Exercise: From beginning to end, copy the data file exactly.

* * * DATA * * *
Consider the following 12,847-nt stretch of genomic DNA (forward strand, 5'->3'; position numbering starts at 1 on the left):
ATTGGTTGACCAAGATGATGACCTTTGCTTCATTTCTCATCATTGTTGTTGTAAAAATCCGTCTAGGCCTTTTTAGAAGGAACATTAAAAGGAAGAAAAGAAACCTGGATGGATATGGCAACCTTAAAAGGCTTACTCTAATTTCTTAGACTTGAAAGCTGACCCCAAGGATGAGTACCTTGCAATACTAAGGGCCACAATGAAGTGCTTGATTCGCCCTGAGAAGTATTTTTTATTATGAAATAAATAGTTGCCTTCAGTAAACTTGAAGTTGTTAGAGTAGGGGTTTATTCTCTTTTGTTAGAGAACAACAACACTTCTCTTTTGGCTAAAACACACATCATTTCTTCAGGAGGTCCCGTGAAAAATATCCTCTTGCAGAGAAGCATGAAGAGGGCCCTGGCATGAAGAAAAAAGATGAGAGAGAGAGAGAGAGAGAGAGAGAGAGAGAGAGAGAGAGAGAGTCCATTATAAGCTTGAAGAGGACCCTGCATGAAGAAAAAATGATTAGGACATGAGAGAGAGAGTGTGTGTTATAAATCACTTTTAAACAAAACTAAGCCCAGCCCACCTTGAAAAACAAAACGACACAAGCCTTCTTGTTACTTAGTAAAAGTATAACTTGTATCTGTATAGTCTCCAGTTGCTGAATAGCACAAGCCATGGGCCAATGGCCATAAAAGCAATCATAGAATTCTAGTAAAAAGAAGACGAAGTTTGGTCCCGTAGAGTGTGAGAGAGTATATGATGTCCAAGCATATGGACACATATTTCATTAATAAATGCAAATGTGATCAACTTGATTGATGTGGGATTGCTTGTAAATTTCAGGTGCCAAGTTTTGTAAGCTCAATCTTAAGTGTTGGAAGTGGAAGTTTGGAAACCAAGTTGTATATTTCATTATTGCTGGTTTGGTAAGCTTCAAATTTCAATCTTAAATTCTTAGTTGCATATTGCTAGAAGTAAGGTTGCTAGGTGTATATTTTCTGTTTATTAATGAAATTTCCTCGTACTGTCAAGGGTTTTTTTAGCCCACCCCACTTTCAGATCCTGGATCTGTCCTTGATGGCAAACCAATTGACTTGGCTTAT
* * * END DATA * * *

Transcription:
Consider the following 12,847-nt stretch of genomic DNA (forward strand, 5'->3'; position numbering starts at 1 on the left):
ATTGGTTGACCAAGATGATGACCTTTGCTTCATTTCTCATCATTGTTGTTGTAAAAATCCGTCTAGGCCTTTTTAGAAGGAACATTAAAAGGAAGAAAAGAAACCTGGATGGATATGGCAACCTTAAAAGGCTTACTCTAATTTCTTAGACTTGAAAGCTGACCCCAAGGATGAGTACCTTGCAATACTAAGGGCCACAATGAAGTGCTTGATTCGCCCTGAGAAGTATTTTTTATTATGAAATAAATAGTTGCCTTCAGTAAACTTGAAGTTGTTAGAGTAGGGGTTTATTCTCTTTTGTTAGAGAACAACAACACTTCTCTTTTGGCTAAAACACACATCATTTCTTCAGGAGGTCCCGTGAAAAATATCCTCTTGCAGAGAAGCATGAAGAGGGCCCTGGCATGAAGAAAAAAGATGAGAGAGAGAGAGAGAGAGAGAGAGAGAGAGAGAGAGAGAGAGAGTCCATTATAAGCTTGAAGAGGACCCTGCATGAAGAAAAAATGATTAGGACATGAGAGAGAGAGTGTGTGTTATAAATCACTTTTAAACAAAACTAAGCCCAGCCCACCTTGAAAAACAAAACGACACAAGCCTTCTTGTTACTTAGTAAAAGTATAACTTGTATCTGTATAGTCTCCAGTTGCTGAATAGCACAAGCCATGGGCCAATGGCCATAAAAGCAATCATAGAATTCTAGTAAAAAGAAGACGAAGTTTGGTCCCGTAGAGTGTGAGAGAGTATATGATGTCCAAGCATATGGACACATATTTCATTAATAAATGCAAATGTGATCAACTTGATTGATGTGGGATTGCTTGTAAATTTCAGGTGCCAAGTTTTGTAAGCTCAATCTTAAGTGTTGGAAGTGGAAGTTTGGAAACCAAGTTGTATATTTCATTATTGCTGGTTTGGTAAGCTTCAAATTTCAATCTTAAATTCTTAGTTGCATATTGCTAGAAGTAAGGTTGCTAGGTGTATATTTTCTGTTTATTAATGAAATTTCCTCGTACTGTCAAGGGTTTTTTTAGCCCACCCCACTTTCAGATCCTGGATCTGTCCTTGATGGCAAACCAATTGACTTGGCTTAT